City council hears report on water leak issues

By Lindsey Vaculin

General Manager


The Cameron City Council addressed the response to the water situation last week during its meeting Aug. 7.

Council heard a report from Public Works Director Gerald Brunson about the situation.

“Over two days I had over 200 phone calls,” Brunson said. “It started off as a repair to a line at Winnie L. Nursing Center. What we anticipated finding was a tap and a six-inch line with the water running from south to north down Karnes. After we had been working on it for some time, the valve that was part of the tap for that line blew off and that is when the issues started.”

Brunson said the department can usually handle that, but that after working they found several water lines that weren’t on the cities maps including a tap for the sprinkler system for Winnie L. and a change from the six-inch line to an eight-inch line. They couldn’t work with the water pressure.

“We fought that most of the night, and then the leak happened on First Street,” he said. “We couldn’t keep up with the amount of water flowing. I called Rhett to say lets shut the city down to fix the leaks.”

Brunson said his staff did an outstanding job with assistance from several other entities including D&L Services.

“We had it all fixed about 4:30 p.m. and started filling the water towers back up about 5 p.m.” he said.”

Councilmember Melissa Williams asked when the problem with the valves on the water tower not being functional might be fixed.

Tommy Valle with KPA Engineers said those will be the first two things fixed with the city’s valve improvement project that will begin work in the next few months.

Council approved hiring Bell Contractors for the 2016 Community Development Block Grant Valve Improvement Project during the meeting. 

Brunson said those valves will not stop the need to lose water pressure in the city but it will keep the water in the water towers and save the time it takes to fill those back up.

Valle said this project will allow the city to cut off sections of town in the event repairs are needed instead of having the whole town shut down, but that is not a guarantee due to not always knowing where lines are connected.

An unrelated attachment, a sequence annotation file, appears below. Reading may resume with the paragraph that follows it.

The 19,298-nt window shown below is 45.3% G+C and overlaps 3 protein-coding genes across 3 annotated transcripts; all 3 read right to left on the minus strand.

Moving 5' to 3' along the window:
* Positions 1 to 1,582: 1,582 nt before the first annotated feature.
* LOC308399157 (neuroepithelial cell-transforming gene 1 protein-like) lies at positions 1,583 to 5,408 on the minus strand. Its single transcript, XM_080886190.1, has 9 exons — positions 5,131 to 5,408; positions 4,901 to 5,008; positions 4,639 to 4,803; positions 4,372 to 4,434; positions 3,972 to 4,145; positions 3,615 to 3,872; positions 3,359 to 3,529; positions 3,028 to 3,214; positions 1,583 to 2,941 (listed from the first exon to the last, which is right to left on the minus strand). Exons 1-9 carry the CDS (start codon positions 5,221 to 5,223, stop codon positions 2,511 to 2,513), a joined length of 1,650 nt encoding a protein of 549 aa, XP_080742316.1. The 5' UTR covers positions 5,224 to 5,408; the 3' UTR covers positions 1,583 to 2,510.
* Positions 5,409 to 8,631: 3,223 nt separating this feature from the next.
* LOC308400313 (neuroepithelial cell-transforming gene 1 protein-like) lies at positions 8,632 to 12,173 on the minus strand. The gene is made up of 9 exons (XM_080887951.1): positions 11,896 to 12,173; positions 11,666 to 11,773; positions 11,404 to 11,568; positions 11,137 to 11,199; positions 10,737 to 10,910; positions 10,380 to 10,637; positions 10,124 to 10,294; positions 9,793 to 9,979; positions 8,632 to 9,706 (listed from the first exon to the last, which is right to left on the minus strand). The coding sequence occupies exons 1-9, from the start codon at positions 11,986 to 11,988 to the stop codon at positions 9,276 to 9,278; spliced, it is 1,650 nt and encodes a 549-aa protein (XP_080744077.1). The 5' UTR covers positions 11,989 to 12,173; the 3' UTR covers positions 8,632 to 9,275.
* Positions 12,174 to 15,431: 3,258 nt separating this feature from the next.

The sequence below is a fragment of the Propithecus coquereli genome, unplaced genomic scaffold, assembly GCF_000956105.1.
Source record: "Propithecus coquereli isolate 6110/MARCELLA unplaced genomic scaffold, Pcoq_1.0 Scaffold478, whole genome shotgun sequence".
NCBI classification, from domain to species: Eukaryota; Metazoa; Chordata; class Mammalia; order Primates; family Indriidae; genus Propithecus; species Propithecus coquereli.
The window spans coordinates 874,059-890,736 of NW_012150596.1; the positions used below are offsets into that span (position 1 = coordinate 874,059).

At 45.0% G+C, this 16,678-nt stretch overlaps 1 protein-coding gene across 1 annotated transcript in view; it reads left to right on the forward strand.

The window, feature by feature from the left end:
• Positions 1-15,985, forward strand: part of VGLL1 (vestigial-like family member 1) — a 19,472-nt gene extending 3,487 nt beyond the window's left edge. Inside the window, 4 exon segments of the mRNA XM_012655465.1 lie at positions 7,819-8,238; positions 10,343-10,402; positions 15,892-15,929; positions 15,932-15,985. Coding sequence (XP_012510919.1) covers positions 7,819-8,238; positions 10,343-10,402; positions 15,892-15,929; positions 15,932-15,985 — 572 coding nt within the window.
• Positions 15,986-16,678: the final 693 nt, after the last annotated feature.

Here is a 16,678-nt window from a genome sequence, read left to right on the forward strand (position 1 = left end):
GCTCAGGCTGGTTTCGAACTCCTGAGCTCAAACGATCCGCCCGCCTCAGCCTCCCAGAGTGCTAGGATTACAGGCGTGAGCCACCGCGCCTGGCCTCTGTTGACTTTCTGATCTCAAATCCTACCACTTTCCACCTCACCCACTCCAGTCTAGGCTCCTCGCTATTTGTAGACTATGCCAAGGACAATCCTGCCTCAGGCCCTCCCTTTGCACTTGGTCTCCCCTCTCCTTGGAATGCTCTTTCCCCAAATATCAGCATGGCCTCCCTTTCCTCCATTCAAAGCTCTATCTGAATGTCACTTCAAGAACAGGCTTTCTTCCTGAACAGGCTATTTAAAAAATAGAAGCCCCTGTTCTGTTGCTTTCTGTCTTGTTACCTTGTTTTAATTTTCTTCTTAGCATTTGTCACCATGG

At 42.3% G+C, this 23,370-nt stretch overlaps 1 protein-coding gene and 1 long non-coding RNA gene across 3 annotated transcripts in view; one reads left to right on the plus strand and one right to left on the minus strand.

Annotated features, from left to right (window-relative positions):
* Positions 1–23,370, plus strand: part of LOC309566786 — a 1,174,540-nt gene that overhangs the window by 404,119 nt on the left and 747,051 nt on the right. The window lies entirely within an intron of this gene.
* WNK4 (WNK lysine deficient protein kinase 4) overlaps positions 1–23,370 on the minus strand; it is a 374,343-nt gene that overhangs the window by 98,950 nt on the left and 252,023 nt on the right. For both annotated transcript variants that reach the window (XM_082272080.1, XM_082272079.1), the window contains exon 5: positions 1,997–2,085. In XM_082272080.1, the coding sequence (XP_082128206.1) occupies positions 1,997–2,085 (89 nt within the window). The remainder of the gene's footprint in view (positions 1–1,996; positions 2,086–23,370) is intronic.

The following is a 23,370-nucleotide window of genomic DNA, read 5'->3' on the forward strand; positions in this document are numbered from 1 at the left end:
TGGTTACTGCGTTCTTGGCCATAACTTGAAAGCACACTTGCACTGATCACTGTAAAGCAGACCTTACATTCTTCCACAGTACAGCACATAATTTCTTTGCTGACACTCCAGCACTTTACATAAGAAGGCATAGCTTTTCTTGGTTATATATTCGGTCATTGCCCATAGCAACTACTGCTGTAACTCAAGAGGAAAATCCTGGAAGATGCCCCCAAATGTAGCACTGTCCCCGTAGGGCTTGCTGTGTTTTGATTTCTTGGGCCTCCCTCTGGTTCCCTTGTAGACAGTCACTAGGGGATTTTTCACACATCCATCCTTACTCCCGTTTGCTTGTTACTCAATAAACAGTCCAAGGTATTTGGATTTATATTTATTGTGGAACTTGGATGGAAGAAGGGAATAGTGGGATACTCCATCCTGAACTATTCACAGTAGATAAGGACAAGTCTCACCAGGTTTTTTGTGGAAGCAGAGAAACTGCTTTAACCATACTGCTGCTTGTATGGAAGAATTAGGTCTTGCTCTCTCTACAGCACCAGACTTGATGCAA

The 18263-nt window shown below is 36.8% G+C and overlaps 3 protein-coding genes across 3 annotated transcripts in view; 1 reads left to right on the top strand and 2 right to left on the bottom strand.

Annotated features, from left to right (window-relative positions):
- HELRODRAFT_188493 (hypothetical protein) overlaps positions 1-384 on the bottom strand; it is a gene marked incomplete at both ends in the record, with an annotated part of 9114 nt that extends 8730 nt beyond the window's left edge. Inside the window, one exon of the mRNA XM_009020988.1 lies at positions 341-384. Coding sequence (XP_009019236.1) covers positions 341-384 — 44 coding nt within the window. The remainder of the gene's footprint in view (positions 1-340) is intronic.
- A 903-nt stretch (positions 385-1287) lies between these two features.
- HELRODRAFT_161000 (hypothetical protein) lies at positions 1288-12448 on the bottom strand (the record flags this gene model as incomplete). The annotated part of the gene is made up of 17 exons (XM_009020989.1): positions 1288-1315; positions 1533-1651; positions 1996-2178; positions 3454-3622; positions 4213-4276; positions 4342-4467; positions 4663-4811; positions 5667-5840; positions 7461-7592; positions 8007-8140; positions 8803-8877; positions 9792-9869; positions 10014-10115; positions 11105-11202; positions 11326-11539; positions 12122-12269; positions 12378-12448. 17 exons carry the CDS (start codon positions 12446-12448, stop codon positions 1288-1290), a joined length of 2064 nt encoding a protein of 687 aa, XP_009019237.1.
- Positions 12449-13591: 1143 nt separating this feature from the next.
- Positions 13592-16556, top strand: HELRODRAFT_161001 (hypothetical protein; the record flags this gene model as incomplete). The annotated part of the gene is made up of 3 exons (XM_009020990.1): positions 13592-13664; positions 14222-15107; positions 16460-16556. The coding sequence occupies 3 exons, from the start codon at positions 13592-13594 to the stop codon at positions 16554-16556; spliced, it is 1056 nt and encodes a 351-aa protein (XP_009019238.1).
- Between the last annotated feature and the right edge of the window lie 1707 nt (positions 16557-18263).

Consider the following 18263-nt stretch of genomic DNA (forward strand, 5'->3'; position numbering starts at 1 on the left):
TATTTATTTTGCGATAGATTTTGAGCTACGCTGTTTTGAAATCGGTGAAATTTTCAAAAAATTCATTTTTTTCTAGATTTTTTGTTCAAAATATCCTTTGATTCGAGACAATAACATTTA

Twenty-seven valves will be replaced in the project. Valle said the project should get under way in a few weeks and be completed by mid-December. 

Brunson said they made the decision on the valve placement based on the drawings they currently have.

Williams said most of the questions she got from residents were about what happens in the event of a fire and the city’s communication with residents.

City Manager Rhett Parker said that Fire Chief Henry Horelica is prepared in the event of a fire in that situation. The tankers trucks are filled and other area fire departments are on standby should they be needed.

Brunson said that he always makes sure Horelica is notified.

Williams asked about the use of CodeRED to notify residents of issues in the city. City Secretary Amy Harris said residents that do not have a land line need to sign up with their cell phone number by going to or visiting the city’s website at and clicking on the CodeRED link under the services tab to register your phone number.

CodeRED notifies residents of any emergency event in the city.

Brunson also reported to council that software for infra-mapping was installed on his computers that day, so now the city has all piping in town on a map accessible on the computer along with fire hydrants and water meters.

He said this will help with knowing where pipes and valves are so that last week’s water situation will be helped in the future. 

In other business council also approved use of the downtown area for Steaktoberfest on Oct. 14 by the Cameron Chamber of Commerce and tabled action on the proposed tax rate until after the city holds its budget meetings this week.